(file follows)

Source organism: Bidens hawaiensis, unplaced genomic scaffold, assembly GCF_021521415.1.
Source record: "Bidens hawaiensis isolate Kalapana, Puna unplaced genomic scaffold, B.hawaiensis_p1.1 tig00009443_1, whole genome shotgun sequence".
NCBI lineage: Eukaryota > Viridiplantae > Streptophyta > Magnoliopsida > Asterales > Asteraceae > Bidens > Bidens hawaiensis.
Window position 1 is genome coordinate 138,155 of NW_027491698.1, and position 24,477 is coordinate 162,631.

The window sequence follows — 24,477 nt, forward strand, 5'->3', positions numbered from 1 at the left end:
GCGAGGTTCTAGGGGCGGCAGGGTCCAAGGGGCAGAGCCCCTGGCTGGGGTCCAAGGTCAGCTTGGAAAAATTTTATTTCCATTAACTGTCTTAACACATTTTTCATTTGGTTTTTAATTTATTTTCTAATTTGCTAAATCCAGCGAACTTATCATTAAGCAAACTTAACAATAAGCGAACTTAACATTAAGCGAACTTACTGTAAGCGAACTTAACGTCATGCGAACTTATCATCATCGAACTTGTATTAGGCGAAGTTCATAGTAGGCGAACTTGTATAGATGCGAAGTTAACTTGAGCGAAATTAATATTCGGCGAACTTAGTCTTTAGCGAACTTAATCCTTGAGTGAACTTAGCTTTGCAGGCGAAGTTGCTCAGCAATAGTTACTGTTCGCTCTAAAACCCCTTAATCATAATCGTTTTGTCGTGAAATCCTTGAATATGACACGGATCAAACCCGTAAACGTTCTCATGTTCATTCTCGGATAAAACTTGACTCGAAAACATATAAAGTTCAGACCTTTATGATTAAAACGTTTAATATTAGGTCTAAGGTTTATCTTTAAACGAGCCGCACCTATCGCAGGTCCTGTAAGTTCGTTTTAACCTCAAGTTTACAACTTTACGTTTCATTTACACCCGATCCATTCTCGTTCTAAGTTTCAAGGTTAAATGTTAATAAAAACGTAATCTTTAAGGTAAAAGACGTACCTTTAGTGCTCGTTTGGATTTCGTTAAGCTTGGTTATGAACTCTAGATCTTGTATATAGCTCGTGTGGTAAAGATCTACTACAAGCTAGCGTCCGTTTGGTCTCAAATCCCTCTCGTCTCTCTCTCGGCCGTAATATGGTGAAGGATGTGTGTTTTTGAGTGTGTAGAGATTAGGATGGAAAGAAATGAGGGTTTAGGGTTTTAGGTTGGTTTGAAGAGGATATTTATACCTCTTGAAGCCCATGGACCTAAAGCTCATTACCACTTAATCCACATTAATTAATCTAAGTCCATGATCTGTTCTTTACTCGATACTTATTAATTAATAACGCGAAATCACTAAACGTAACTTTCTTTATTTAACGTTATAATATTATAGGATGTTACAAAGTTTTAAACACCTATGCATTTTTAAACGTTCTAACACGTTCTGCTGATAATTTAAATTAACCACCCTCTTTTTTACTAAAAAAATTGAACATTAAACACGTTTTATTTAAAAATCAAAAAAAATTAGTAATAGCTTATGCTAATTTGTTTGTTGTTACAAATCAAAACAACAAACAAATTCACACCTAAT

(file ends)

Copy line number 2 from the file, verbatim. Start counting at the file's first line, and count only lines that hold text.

Source record: "Bidens hawaiensis isolate Kalapana, Puna unplaced genomic scaffold, B.hawaiensis_p1.1 tig00009443_1, whole genome shotgun sequence".